Specialized manure holding facilities are required, but due to the large volumes produced, heavy rain, snow, storage leaks or improper handling, CAFOs create a very real potential for big manure spills. Thousands of animals, millions of gallons of manure and you could be asking for problems. According to the CDC, manure can contain pollutants such as antibiotics, pathogens, nitrates, pesticides, hormones, trace elements and heavy metals, none of them good, especially if they enter the drinking water. In May 2000 an e-coli contamination of the municipal water system of Walkerton, Ontario Canada killed seven and sickened thousands. It was traced to manure runoff.
CAFOs are convenient for large scale production that looks to cut costs by packing maximum numbers of animals into minimal space, lowering labor costs and taking advantage of economies of scale. They are also great customers for the corporations that profit from selling fertilizer, crop chemicals, animal feed, hormones and drugs.
Contrary to what the get big or get out crowd would have us believe, CAFOs and industrial agriculture are not necessary to feed the world. Small farms are typically more efficient food producers, especially in developing countries where they farm their land more intensively and can achieve four times greater output per acre, while still farming in a sustainable manner.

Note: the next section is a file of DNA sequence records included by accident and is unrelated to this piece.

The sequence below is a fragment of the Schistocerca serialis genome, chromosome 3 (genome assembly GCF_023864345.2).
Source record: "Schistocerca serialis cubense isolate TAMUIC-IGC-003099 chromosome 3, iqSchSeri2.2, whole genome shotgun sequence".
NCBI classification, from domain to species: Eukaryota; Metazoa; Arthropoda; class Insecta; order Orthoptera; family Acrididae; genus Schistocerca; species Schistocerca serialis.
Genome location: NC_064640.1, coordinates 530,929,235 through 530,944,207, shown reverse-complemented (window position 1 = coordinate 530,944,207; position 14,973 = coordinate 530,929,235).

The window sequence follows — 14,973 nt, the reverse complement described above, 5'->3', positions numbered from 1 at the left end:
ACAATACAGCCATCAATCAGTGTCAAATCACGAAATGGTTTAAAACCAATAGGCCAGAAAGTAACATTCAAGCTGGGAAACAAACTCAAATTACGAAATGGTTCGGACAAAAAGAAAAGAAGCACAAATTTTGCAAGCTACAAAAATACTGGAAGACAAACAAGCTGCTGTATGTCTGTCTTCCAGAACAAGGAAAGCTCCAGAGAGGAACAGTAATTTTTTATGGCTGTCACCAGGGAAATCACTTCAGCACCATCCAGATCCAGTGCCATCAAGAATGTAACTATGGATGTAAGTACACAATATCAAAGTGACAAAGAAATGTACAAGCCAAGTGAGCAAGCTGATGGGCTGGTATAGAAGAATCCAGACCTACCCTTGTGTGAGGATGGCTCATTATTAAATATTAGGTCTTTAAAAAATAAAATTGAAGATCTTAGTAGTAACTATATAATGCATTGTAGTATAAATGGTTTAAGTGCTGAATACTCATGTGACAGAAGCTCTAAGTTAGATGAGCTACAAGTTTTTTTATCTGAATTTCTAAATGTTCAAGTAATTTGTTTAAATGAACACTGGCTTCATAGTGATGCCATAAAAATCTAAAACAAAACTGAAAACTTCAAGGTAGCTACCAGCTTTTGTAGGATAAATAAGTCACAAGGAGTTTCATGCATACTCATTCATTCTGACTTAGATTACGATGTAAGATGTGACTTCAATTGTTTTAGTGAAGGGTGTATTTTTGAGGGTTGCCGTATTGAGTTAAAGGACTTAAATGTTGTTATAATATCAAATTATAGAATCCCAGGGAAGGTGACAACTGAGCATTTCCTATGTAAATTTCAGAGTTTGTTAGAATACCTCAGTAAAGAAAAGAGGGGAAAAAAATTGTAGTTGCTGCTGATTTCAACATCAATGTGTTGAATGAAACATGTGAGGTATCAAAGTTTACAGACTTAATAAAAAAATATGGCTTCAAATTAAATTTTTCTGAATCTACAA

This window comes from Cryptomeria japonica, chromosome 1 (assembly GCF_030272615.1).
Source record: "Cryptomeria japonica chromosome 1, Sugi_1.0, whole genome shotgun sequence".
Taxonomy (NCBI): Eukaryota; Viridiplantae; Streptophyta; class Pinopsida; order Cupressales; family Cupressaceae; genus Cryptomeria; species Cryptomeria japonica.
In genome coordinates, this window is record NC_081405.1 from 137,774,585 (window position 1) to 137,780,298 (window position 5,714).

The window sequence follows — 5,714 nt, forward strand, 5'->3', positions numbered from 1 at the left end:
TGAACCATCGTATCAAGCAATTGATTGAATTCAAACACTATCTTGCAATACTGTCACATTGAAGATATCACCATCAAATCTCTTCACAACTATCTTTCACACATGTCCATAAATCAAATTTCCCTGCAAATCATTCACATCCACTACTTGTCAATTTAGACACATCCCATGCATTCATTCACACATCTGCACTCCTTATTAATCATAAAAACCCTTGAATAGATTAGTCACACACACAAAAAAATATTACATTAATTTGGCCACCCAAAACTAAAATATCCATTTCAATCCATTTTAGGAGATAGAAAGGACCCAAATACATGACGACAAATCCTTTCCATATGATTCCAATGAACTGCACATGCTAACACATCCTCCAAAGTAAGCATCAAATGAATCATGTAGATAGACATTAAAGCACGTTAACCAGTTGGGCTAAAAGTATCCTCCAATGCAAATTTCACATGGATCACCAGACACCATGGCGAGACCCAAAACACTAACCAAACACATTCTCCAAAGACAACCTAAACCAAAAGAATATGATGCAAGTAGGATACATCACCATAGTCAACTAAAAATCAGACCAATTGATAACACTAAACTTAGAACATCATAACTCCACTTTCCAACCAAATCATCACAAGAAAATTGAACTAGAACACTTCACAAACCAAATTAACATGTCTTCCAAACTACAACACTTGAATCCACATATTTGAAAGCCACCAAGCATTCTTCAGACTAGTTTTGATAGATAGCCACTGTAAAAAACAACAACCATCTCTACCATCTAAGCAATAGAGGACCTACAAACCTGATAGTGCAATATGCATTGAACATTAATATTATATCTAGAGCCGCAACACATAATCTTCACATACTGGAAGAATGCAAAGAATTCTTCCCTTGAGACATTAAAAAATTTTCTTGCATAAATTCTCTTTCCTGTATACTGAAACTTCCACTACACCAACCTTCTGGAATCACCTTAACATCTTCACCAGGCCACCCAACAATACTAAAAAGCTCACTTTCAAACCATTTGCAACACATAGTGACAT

CAFOs are said to be an efficient cost effective farming system; (if one ignores the cost to the environment, animals living in unnatural conditions, potential for pollution and possible human health concerns). They are necessary only as long as we demand large amounts of grain fed meat, dairy and eggs. If cheap food is the only priority, they meet the challenge. Most consumers happily hunt for bargains never questioning the production practices that made the bargains, bargains.
So really, consumers asked for CAFOs, they wanted cheap food, and they weren't all that concerned where it came from. If that idea bothers you, start learning about how food is produced, where and by whom. Farmers will operate CAFOs only as long as consumers choose to buy what the CAFO produces.
If you eat meat, I'd say start eating less and know where it comes from. With food riots occurring in countries around the world, hunger increasing even in the affluent Western countries, we are beginning to see just how unsustainable and unfair our industrial food system really is. Hunger is a growing problem, the Green Revolution didn't end it nor will high tech agriculture. Hunger is not caused by a lack of CAFO's or Genetically Engineered (GE) crops or grain fed cattle any more than a headache is caused by a lack of aspirin.
Too many people can't afford even cheap (or formerly cheap) industrially produced food, let alone nutritious, safe, humanely raised food. We need to change that, people need good food, farmers and everyone else deserve to make a decent living and the government needs to stop subsidizing big agriculture and the corporations that feed off the poor.
From CAFOs, to GE crops to bio or agrofuels, we have worked ourselves into a real corner.